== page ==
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Chesapeake Sights and Landmarks Guide, Virginia

There are a few sights located in Chesapeake that are a must see when you travel here.  One of these is the Chesapeake Arboretum, which is non-profit, so it is open every day free of charge.  This arboretum was founded in 1996, and right now it has a total of 3 acres dedicated to gardens with a farmhouse building as the headquarters.  Plus, the site is also the home of 42 acres worth of woodlands, having over 1.5 miles worth of trails made with mulch. There are bridges that extend across a stream of clear water that flows throughout the forest and are great spots where you can scan the ground for reptiles, like a Green Frog, Northern Water Snake, and various amphibians, as well as the metallic-green and black Ebony Jewelwing Damselfly.

During certain seasons, the Eastern Bluebird and Purple Finch can be seen.  Some of the common species that are seen in the forest include the Downy, Carolina Chickadee, other various Woodpeckers, the Brown Thrasher, the Northern Cardinal, the Carolina Wren, and the White-eyed Vireo.  Around the farmhouse headquarters, you will find flower and vegetable gardens that attract many butterflies, which include Fiery, Silver-spotted and Zabulon Skippers, Summer Azure, and the Black Swallowtail.  It is also fun to watch out for other species like the Little Wood Satyr and Zebra Swallowtail while you travel the trails.

Another cool place to visit is not located right in Chesapeake, but it is located about 15 miles southeast in Mount Pleasant.  This is Old Towne, and here you can see buildings from the 17th and 18th centuries, which give you a glimpse of the area's history.  You can go on a self-guided tour, but they also provide a trolley ride around the town that is narrated.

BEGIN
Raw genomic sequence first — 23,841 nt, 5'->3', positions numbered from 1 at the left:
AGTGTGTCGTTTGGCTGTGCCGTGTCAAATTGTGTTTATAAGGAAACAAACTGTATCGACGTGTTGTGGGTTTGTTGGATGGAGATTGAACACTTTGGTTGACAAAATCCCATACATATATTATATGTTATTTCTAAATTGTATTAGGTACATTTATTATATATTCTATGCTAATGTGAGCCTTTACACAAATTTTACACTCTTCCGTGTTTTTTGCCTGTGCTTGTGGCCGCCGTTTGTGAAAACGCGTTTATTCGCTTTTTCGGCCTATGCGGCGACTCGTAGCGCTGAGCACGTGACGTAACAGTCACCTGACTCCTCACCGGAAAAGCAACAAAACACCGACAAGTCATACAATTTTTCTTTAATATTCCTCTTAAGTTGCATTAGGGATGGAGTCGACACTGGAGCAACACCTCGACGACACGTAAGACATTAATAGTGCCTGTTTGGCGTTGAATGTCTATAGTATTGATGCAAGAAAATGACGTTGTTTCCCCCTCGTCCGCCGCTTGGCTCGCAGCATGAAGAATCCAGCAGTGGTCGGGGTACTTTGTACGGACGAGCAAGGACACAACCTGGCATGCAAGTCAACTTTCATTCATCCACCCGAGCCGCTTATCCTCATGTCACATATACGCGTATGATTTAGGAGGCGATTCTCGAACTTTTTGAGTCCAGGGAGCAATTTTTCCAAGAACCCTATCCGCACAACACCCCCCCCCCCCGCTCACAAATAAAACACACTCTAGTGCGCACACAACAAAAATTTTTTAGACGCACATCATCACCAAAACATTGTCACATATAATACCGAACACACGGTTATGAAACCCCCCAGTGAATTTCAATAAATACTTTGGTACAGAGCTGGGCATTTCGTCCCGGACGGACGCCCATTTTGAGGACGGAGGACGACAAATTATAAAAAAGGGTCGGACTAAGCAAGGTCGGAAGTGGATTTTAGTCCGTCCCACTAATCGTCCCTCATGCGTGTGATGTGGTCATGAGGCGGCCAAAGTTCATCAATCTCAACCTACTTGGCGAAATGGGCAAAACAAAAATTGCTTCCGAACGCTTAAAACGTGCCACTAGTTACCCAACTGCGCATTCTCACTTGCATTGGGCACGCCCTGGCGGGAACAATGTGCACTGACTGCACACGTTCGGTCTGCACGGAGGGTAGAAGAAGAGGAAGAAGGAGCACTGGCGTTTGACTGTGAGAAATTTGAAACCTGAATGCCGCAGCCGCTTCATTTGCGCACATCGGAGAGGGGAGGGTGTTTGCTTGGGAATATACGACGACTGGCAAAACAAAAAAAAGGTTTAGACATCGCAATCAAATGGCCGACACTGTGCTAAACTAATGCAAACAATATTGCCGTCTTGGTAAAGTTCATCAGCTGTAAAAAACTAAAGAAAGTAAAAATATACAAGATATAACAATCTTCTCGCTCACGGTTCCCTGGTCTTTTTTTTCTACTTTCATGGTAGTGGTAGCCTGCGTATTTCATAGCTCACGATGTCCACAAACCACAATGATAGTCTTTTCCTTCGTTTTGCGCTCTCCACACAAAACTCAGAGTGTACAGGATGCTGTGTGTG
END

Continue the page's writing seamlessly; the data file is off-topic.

One of the greatest things that you can go see while you visit Chesapeake is the Great Dismal Swamp National Wildlife Refuge.  This was founded in 1974 in order to help preserve and protect part of the swampland.  The refuge covers over 107,000 acres of parkland, and part of it spills over to North Carolina.  You can see an array of wildlife here, which include deer, otters, several breeds of snakes, and raccoons.  The water resources, varied species of wildlife, and native vegetative communities are all essential to the ecosystem of the Great Dismal Swamp.  This is one of the biggest wild areas that remains in the eastern part of the United States.

There are also more than 111,000 acres of wetlands and forests that are protected by the refuge, as well as a natural lake of 3,100 acres, which is located in the swamp's heart.  In total, there are 49,100 acres of land that were donated by the Union Camp Corporation in 1973 for the Great Dismal Swamp National Wildlife Refuge.  There is so much to see here that you can't miss this site when you travel to Chesapeake, Virginia.

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